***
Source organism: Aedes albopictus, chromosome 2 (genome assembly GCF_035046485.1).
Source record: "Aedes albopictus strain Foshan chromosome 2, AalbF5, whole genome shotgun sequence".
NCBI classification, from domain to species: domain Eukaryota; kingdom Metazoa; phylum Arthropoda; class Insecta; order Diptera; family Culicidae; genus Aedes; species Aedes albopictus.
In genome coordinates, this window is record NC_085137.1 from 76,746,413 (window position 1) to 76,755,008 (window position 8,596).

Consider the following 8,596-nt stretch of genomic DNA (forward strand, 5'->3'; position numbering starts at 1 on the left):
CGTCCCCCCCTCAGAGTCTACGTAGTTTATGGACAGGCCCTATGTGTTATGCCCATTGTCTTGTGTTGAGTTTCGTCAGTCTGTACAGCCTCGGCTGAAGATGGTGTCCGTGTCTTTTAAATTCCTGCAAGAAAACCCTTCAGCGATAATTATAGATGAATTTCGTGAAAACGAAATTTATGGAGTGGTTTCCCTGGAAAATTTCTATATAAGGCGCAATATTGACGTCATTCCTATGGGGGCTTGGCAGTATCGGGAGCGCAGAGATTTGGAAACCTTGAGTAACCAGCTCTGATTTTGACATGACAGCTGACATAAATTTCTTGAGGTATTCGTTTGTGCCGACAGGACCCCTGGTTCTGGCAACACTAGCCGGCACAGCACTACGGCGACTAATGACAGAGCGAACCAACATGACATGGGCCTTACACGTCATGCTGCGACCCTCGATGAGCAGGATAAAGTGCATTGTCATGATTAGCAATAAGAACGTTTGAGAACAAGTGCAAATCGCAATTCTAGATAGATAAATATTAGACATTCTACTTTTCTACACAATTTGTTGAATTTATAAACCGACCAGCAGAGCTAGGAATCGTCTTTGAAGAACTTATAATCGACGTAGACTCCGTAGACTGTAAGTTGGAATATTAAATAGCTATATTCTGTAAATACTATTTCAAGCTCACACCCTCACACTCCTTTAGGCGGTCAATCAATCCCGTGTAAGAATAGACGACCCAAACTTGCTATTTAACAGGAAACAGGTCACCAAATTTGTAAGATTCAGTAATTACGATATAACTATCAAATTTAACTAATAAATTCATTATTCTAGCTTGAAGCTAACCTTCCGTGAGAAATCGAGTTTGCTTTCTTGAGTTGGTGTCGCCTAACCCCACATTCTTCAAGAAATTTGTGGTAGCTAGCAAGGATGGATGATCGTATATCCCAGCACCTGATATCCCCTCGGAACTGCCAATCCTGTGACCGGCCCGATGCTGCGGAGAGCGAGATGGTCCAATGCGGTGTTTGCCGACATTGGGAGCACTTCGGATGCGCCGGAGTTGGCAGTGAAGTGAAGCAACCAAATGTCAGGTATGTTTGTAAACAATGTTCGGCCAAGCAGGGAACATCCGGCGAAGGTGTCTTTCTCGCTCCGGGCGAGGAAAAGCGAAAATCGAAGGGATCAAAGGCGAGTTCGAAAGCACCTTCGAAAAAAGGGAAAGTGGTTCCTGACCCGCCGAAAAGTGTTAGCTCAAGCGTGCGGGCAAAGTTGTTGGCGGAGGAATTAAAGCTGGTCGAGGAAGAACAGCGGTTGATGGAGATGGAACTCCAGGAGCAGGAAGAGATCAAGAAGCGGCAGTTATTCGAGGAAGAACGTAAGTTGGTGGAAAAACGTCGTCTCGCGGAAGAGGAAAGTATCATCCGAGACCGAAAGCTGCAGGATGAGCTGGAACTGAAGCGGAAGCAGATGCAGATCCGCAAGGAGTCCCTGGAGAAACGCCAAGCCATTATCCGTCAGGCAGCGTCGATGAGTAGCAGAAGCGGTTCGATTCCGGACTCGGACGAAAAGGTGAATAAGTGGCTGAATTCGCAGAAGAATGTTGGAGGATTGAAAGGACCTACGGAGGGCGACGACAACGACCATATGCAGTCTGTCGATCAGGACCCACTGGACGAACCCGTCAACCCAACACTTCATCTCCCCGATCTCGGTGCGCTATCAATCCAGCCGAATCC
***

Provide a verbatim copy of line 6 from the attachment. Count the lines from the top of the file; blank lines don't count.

CGTCCCCCCCTCAGAGTCTACGTAGTTTATGGACAGGCCCTATGTGTTATGCCCATTGTCTTGTGTTGAGTTTCGTCAGTCTGTACAGCCTCGGCTGAAGATGGTGTCCGTGTCTTTTAAATTCCTGCAAGAAAACCCTTCAGCGATAATTATAGATGAATTTCGTGAAAACGAAATTTATGGAGTGGTTTCCCTGGAAAATTTCTATATAAGGCGCAATATTGACGTCATTCCTATGGGGGCTTGGCAGTATCGGGAGCGCAGAGATTTGGAAACCTTGAGTAACCAGCTCTGATTTTGACATGACAGCTGACATAAATTTCTTGAGGTATTCGTTTGTGCCGACAGGACCCCTGGTTCTGGCAACACTAGCCGGCACAGCACTACGGCGACTAATGACAGAGCGAACCAACATGACATGGGCCTTACACGTCATGCTGCGACCCTCGATGAGCAGGATAAAGTGCATTGTCATGATTAGCAATAAGAACGTTTGAGAACAAGTGCAAATCGCAATTCTAGATAGATAAATATTAGACATTCTACTTTTCTACACAATTTGTTGAATTTATAAACCGACCAGCAGAGCTAGGAATCGTCTTTGAAGAACTTATAATCGACGTAGACTCCGTAGACTGTAAGTTGGAATATTAAATAGCTATATTCTGTAAATACTATTTCAAGCTCACACCCTCACACTCCTTTAGGCGGTCAATCAATCCCGTGTAAGAATAGACGACCCAAACTTGCTATTTAACAGGAAACAGGTCACCAAATTTGTAAGATTCAGTAATTACGATATAACTATCAAATTTAACTAATAAATTCATTATTCTAGCTTGAAGCTAACCTTCCGTGAGAAATCGAGTTTGCTTTCTTGAGTTGGTGTCGCCTAACCCCACATTCTTCAAGAAATTTGTGGTAGCTAGCAAGGATGGATGATCGTATATCCCAGCACCTGATATCCCCTCGGAACTGCCAATCCTGTGACCGGCCCGATGCTGCGGAGAGCGAGATGGTCCAATGCGGTGTTTGCCGACATTGGGAGCACTTCGGATGCGCCGGAGTTGGCAGTGAAGTGAAGCAACCAAATGTCAGGTATGTTTGTAAACAATGTTCGGCCAAGCAGGGAACATCCGGCGAAGGTGTCTTTCTCGCTCCGGGCGAGGAAAAGCGAAAATCGAAGGGATCAAAGGCGAGTTCGAAAGCACCTTCGAAAAAAGGGAAAGTGGTTCCTGACCCGCCGAAAAGTGTTAGCTCAAGCGTGCGGGCAAAGTTGTTGGCGGAGGAATTAAAGCTGGTCGAGGAAGAACAGCGGTTGATGGAGATGGAACTCCAGGAGCAGGAAGAGATCAAGAAGCGGCAGTTATTCGAGGAAGAACGTAAGTTGGTGGAAAAACGTCGTCTCGCGGAAGAGGAAAGTATCATCCGAGACCGAAAGCTGCAGGATGAGCTGGAACTGAAGCGGAAGCAGATGCAGATCCGCAAGGAGTCCCTGGAGAAACGCCAAGCCATTATCCGTCAGGCAGCGTCGATGAGTAGCAGAAGCGGTTCGATTCCGGACTCGGACGAAAAGGTGAATAAGTGGCTGAATTCGCAGAAGAATGTTGGAGGATTGAAAGGACCTACGGAGGGCGACGACAACGACCATATGCAGTCTGTCGATCAGGACCCACTGGACGAACCCGTCAACCCAACACTTCATCTCCCCGATCTCGGTGCGCTATCAATCCAGCCGAATCC